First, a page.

It’s a while since the ancient art of “tug o’ war” featured in the Olympics, but it’s alive and well in a boardroom near you. Internal communication, that golden thread between employees and customers, is starting to take the strain!
According to a Melcrum study back in 2006 which compared the generic site of the internal communication function between 2003 and 2006, there’s a very real “heave ho” taking place between HR and Corporate Communication to control the internal communication strings.
During the period in question, 44% of corporate communication functions across the multi-sector survey claimed to include internal communication among their reporting lines. This was a 14% increase in three years. The HR figures were roughly half that amount, but increased by 10% over the same period. It is also evident that, in that time, a number of HR functions were attempting to sweep internal communication into the employee engagement and industrial relations pot.
The growth in the demand for control over internal communication within HR and Corporate Comms was apparently at the expense of functions like the office of the CEO, Organisation Development and Marketing. I believe that’s a worrying trend.
These figures become most interesting, however, when seen in the context of a 2005 study by the same organisation (see Buckingham, Brand Engagement, Palgrave/Macmillan 2007 )* which reports that where organisations claim to have a formal employee engagement programme, 67% claim that this falls within HR, 55% attribute engagement to Internal Communication as a distinct function and 27% claim it is the responsibility of their Organisation Development function. There’s no mention of Corporate Comms which is worrying when you consider that employee engagement is, in effect, the highly evolved form of internal communication at the opposite end of the spectrum from tactical “push” communication campaigns.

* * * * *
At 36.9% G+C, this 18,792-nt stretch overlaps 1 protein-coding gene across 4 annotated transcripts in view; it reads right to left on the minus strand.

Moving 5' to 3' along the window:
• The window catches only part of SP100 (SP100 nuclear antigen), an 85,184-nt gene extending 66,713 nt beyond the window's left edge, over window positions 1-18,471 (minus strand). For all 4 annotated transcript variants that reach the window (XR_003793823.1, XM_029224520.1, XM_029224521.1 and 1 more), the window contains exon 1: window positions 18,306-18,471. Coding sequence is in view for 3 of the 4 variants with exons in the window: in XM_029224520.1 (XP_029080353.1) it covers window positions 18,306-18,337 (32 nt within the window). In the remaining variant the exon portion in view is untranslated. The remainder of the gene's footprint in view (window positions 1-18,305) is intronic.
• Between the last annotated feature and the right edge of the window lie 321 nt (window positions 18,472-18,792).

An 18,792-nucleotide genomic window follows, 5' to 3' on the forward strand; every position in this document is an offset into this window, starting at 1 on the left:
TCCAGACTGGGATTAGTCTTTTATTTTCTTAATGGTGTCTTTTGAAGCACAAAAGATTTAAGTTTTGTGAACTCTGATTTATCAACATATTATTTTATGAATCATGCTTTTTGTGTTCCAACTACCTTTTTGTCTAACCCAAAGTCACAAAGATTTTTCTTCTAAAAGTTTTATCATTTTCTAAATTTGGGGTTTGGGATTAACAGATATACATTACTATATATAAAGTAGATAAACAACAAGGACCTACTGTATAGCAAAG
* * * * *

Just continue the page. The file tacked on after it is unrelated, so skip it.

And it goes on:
Now the more statistically astute of you will have detected that the figures in the last paragraph don’t add up to 100%. And that’s the crux of this argument. Internal communication is not simple message management controlled by the HR or Corporate Comms function. Truly evolved internal communication requires partnerships across the business functions and professional collaboration which is why so many departments believe that employee engagement, its most glamorous manifestation, falls within their remit.
Unfortunately, take a look at the recruitment press and it becomes clear that the internal communication profession is still dominated by message managers. Where’s the glamour in owning the intranet and newsletters?
The cream of the profession, however, are skilled engagement specialists with solid, credible business pedigree who are as comfortable in the newsroom as they are in the boardroom. They have the respect of their executive peers given that the best internal communication role models a partnership mentality.
Internal communication should bring together the key people disciplines to ensure a clear and consistent representation of the vision, strategy, goals and employment brand. That’s why any formal engagement programme needs to evolve out of what I call an engagement axis! If too closely aligned to any 1 department it becomes subjugated to and inevitably falls foul of issue cherry-picking and internal politics (creatives vs pragmatists vs authenticity vs budget hunters etc).
It’s time we all afforded Internal Communication and the respect it deserves and credible practitioners similar kudos. It’s vital to the management of the brand, employee motivation and retention, innovation and ultimately customer service, needs to be led by specialist practitioners and must be properly funded by budgeted not discretionary spend.
Come to think of it, that just might be why so many of the internal generals are bracing their backs and tugging at that rope!
I’m intrigued to hear about the fun and games where you work.